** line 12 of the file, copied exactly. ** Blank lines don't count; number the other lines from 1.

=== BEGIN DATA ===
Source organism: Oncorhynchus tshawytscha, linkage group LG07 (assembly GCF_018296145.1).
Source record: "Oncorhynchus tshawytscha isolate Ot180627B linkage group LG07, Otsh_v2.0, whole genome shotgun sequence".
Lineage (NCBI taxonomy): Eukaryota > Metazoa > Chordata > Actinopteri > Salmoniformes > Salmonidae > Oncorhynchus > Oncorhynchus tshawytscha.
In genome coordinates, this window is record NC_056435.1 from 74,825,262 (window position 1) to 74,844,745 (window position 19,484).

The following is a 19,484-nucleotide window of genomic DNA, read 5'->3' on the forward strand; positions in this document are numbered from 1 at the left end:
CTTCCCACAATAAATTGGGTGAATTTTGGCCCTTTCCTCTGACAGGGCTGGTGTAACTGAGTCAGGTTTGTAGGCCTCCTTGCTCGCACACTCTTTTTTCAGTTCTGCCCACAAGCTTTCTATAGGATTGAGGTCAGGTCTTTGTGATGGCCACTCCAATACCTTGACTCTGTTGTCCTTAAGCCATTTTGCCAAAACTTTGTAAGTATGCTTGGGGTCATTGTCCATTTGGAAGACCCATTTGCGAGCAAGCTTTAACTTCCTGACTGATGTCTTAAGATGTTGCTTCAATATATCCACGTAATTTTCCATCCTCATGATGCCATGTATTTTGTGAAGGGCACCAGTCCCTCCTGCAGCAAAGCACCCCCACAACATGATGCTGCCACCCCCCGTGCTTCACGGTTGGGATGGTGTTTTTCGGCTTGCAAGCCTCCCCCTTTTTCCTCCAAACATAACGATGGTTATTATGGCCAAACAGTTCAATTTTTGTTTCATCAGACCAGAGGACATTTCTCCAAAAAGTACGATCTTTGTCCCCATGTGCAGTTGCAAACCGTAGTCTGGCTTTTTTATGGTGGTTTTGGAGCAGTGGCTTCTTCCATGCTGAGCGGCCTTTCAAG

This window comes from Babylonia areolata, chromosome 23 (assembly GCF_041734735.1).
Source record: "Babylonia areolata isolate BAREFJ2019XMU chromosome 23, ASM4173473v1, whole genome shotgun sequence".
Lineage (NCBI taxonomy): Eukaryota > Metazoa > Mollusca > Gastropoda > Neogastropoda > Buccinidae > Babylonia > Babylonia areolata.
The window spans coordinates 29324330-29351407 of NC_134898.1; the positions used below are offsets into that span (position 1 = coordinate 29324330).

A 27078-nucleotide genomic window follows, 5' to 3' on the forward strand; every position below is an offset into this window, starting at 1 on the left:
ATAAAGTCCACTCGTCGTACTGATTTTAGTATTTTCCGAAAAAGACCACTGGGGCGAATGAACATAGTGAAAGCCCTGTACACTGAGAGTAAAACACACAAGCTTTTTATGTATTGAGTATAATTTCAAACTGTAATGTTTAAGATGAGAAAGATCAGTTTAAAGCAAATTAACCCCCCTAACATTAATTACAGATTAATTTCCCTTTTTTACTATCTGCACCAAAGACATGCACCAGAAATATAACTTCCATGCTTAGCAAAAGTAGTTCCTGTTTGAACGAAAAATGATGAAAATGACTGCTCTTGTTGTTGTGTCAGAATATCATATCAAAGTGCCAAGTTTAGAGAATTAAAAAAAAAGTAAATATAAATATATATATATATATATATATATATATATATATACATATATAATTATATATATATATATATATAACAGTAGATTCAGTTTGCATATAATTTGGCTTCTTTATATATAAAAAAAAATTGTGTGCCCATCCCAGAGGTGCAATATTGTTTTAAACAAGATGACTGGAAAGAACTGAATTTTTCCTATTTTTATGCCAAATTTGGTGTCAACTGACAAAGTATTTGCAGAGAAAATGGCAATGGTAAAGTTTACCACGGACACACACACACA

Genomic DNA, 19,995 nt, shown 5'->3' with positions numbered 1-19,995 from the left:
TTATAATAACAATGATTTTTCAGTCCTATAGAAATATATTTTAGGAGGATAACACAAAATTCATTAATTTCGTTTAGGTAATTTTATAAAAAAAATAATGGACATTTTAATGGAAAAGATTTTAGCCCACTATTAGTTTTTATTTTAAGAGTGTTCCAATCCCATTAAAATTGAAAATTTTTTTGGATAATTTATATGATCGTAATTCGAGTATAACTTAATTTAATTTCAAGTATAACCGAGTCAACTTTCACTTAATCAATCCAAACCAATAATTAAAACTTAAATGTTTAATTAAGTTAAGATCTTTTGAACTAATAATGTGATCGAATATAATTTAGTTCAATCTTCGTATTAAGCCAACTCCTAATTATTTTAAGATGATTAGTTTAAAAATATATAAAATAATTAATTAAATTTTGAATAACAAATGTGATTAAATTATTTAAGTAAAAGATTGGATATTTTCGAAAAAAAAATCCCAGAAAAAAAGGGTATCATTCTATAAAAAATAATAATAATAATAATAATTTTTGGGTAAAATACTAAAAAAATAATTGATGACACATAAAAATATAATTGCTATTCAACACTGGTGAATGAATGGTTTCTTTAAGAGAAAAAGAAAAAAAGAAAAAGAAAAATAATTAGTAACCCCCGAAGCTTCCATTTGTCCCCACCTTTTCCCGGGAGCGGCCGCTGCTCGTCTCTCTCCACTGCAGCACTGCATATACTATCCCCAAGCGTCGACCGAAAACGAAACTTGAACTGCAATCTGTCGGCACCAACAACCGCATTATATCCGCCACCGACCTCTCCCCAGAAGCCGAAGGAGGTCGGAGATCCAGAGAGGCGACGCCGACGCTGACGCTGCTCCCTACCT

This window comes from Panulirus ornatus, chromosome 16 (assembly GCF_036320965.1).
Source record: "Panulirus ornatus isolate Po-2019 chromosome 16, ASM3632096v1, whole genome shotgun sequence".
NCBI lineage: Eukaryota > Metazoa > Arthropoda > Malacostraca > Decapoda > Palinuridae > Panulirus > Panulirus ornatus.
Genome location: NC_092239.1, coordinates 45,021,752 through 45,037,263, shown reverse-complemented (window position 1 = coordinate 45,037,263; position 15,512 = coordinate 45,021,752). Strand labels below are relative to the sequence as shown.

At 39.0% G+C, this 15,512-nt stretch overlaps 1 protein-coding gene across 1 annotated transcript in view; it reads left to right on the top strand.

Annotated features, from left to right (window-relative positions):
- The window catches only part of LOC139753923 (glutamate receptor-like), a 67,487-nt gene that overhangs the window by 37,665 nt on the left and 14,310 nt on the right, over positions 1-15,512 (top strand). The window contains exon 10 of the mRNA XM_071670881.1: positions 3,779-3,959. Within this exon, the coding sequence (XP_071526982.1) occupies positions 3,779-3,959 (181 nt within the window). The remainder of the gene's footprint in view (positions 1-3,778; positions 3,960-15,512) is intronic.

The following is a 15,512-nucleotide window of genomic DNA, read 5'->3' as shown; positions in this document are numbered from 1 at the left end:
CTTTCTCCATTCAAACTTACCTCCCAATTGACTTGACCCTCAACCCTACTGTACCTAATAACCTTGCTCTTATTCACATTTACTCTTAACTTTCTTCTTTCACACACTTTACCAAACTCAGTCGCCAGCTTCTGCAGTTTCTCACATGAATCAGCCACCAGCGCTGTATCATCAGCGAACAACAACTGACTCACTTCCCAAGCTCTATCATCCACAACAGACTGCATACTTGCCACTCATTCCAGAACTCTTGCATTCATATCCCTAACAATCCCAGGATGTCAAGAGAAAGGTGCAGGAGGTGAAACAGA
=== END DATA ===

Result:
ATAAAGTCCACTCGTCGTACTGATTTTAGTATTTTCCGAAAAAGACCACTGGGGCGAATGAACATAGTGAAAGCCCTGTACACTGAGAGTAAAACACACAAGCTTTTTATGTATTGAGTATAATTTCAAACTGTAATGTTTAAGATGAGAAAGATCAGTTTAAAGCAAATTAACCCCCCTAACATTAATTACAGATTAATTTCCCTTTTTTACTATCTGCACCAAAGACATGCACCAGAAATATAACTTCCATGCTTAGCAAAAGTAGTTCCTGTTTGAACGAAAAATGATGAAAATGACTGCTCTTGTTGTTGTGTCAGAATATCATATCAAAGTGCCAAGTTTAGAGAATTAAAAAAAAAGTAAATATAAATATATATATATATATATATATATATATATATATACATATATAATTATATATATATATATATATAACAGTAGATTCAGTTTGCATATAATTTGGCTTCTTTATATATAAAAAAAAATTGTGTGCCCATCCCAGAGGTGCAATATTGTTTTAAACAAGATGACTGGAAAGAACTGAATTTTTCCTATTTTTATGCCAAATTTGGTGTCAACTGACAAAGTATTTGCAGAGAAAATGGCAATGGTAAAGTTTACCACGGACACACACACACA